Last Sunday the Jaipur Literature Festival hosted a panel called “The Crisis of American Fiction,” though the assembled panelists couldn’t agree that there was one. According to a report from the Times of India (the fest’s sponsor), Richard Ford figured we wouldn’t recognize the crisis if we were living in it, while Junot Diaz argued that the crisis has more to do with time-strapped readers than writers. Both Martin Amis (moving soon to Brooklyn, which I suppose qualifies him to weigh in) and Jay McInerney took the long view, saying they’ve heard this story before:
McInerney said: “By the 50s and 60s, writers like Truman Capote and Mailer began turning to non-fiction. By the 1970s, there was a crisis with Realism. By the 1980s, post-modernism or `PoMo’ was the catchword. American writers began soul-searching over whether fiction was about the world, or simply a game of words, with no connection to reality.”
Maybe it’s more correct, then, to say fiction is in a perpetual state of crisis, and that its survival largely depends on its capacity to respond to whatever we’ve just decided is killing it this time around. To work with McInerney’s series of examples: Capote and Mailer‘s abandonment of fiction was counterbalanced by John Updike‘s ascendance; Don DeLillo denied postmodern death-of-the-author chatter by finding a way into both realism and pomo acrobatics; David Foster Wallace, and, sure, Junot Diaz recognized the limits of fiction as a method of describing reality but could still find a way to capture feeling. And those are just the big names, though big names are necessary here—you haven’t responded well to the “crisis” if you haven’t brought readers along with you. And even so, we could all name a dozen or so lesser-known writers who successfully pushed back against its theoretical sworn enemy of the moment. (I bet we could even come up with a few who were products of MFA programs, yet another oft-claimed source of American literature’s decline.)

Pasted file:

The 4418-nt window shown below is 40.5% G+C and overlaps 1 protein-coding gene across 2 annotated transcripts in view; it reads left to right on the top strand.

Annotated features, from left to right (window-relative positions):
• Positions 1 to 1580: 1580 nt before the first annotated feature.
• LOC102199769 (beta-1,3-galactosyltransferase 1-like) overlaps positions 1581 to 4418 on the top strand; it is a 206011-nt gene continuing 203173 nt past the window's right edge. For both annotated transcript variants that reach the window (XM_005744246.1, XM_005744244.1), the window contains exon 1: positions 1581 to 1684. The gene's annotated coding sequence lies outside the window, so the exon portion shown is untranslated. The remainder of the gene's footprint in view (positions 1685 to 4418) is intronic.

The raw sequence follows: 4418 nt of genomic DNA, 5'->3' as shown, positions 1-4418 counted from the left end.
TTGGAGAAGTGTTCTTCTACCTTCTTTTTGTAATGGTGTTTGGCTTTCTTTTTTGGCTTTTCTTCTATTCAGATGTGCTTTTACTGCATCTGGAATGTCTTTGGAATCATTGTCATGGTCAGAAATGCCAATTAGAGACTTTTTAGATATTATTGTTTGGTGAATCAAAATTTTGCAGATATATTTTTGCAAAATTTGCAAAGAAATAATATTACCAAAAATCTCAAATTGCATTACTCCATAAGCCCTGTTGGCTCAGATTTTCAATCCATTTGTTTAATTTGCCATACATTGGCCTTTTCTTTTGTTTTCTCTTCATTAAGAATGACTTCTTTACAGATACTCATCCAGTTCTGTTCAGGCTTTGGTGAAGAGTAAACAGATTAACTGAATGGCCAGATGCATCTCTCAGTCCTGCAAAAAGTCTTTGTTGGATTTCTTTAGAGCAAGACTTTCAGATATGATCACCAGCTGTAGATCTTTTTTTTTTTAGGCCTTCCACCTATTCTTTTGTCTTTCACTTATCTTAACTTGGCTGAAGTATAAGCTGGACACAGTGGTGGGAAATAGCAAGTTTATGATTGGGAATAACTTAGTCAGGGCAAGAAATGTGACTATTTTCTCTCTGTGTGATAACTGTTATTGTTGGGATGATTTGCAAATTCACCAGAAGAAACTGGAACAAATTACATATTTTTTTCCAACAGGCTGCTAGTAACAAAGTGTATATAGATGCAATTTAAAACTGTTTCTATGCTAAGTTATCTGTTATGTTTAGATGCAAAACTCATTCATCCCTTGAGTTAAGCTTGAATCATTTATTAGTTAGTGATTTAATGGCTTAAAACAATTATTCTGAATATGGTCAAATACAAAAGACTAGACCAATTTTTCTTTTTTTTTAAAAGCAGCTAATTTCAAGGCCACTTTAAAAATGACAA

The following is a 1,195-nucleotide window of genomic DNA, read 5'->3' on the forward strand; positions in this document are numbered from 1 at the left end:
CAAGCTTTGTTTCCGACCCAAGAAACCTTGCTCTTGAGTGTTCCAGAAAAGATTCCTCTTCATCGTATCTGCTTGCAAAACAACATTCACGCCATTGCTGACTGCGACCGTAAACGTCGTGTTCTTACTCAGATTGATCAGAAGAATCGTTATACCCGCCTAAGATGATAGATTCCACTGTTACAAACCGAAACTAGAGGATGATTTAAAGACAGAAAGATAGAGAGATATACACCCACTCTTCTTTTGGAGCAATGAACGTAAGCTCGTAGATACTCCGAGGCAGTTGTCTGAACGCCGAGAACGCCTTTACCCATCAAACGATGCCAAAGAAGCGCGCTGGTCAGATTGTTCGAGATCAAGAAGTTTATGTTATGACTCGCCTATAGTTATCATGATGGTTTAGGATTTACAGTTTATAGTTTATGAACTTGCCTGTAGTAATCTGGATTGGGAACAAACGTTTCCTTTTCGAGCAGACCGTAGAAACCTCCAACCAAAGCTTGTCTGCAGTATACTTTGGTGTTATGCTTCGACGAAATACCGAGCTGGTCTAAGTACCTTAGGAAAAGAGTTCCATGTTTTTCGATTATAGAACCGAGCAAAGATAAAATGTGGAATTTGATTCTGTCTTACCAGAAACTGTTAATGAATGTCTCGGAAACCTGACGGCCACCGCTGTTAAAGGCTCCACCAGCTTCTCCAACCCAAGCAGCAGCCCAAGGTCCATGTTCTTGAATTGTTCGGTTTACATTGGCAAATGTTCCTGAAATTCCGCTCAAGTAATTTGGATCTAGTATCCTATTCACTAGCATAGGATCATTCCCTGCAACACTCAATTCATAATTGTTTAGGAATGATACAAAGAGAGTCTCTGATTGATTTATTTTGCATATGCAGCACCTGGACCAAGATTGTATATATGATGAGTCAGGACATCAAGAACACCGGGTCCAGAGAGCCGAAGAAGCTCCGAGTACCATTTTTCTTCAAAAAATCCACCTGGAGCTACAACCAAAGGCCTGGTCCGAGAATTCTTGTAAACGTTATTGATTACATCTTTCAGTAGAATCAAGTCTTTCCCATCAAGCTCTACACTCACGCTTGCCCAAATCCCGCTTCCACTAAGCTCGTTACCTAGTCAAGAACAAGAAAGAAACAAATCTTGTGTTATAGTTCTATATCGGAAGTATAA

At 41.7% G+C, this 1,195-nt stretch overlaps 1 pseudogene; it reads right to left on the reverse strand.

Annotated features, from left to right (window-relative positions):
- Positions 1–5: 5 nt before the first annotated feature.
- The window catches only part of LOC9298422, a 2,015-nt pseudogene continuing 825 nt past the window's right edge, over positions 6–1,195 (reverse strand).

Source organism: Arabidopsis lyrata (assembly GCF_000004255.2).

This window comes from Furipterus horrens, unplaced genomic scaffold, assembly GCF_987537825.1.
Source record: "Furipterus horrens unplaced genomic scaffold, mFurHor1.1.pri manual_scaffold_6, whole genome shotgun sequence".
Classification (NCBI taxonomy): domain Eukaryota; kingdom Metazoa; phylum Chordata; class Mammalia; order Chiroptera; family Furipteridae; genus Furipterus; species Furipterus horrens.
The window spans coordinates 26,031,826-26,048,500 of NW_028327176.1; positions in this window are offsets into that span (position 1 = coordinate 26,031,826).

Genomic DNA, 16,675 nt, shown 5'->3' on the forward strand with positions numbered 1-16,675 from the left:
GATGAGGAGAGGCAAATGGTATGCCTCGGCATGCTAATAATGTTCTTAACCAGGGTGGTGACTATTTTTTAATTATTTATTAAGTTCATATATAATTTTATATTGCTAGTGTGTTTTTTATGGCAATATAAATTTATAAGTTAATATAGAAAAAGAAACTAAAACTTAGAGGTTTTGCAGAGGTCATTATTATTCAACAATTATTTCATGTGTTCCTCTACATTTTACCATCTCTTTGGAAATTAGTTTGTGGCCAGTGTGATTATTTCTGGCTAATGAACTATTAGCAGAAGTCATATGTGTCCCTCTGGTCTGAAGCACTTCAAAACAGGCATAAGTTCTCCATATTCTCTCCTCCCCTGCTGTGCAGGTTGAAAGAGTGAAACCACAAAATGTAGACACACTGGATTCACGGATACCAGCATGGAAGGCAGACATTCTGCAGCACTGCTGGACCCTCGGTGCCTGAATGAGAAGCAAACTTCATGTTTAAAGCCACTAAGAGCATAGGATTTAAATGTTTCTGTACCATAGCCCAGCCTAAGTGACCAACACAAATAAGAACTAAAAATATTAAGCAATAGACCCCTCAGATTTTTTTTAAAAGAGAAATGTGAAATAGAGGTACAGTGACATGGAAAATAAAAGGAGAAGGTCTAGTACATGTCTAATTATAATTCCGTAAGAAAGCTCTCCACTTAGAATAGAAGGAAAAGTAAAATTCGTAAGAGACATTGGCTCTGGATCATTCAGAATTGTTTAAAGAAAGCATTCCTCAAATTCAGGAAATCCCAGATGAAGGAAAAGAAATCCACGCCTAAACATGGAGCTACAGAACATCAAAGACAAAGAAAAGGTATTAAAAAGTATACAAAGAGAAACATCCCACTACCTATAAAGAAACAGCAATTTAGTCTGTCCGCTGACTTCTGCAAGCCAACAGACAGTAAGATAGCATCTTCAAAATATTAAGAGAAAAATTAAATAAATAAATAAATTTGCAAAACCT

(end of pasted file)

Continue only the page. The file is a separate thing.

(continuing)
What’s different this time, though, is that the enemy isn’t a theory but a fact—available time, which is now reportedly less dedicated to reading because the internet has been eroding our attention spans. Might it spell doom for authors too? This is the anxiety that Union Atlantic author Adam Haslett voices in a Financial Times article pondering a “kind of death of the sentence by collective neglect.” He quotes editor Geoff Kloske of Riverhead Books (Diaz’s publisher), who says, “More, I fear, there is a flaccidity and casualness of style that has come from writing habits born out of e-mail and social media.”
Haslett is careful not to drift into woe-is-us-nobody-writes-long-letters-anymore complaints, which is as it should be. Just because more people dash off text messages than write letters, it doesn’t automatically follow that fiction becomes more text-message-y, or that readers won’t pay attention to someone who can write well-crafted sentences. (Did people ever worry about what telegrams were doing to our brains? To our fiction?) In Salon, Laura Miller takes an optimistic view and argues that novelists are only just now beginning to come to terms with how the internet reshapes our lives and our relationships. Novels now serve as a repository for “museum-quality depth,” she writes—the place we go when we’ve had it with our e-mail, Tweets, and Facebook friends. They’re also where writers increasingly go to show us who we are: Freedom‘s Walter Berglund’s sincerity is revealed as mere crankiness once a rant of his goes viral, for instance. Gary Shteyngart‘s Super Sad True Love Story and Jennifer Egan‘s A Visit From the Goon Squad are also called out for special attention, though Miller doesn’t dwell much on how, in both books, the internet enlivens the sentences Haslett is so concerned about. Both novels skewer the online lingo that attempts to reduce us to database metrics (“need,” “reach,” “and corruptability” in Egan; “MALE HOTNESS as 120 out of 800, PERSONALITY 450” in Shteyngart), and they do it by showing how miserably they fall short of understanding who we are. Fiction writers will increasingly have to learn how to exist side by side with an audience whose patience is increasingly tested, but the value of the fiction writer won’t necessarily be reduced from that effort.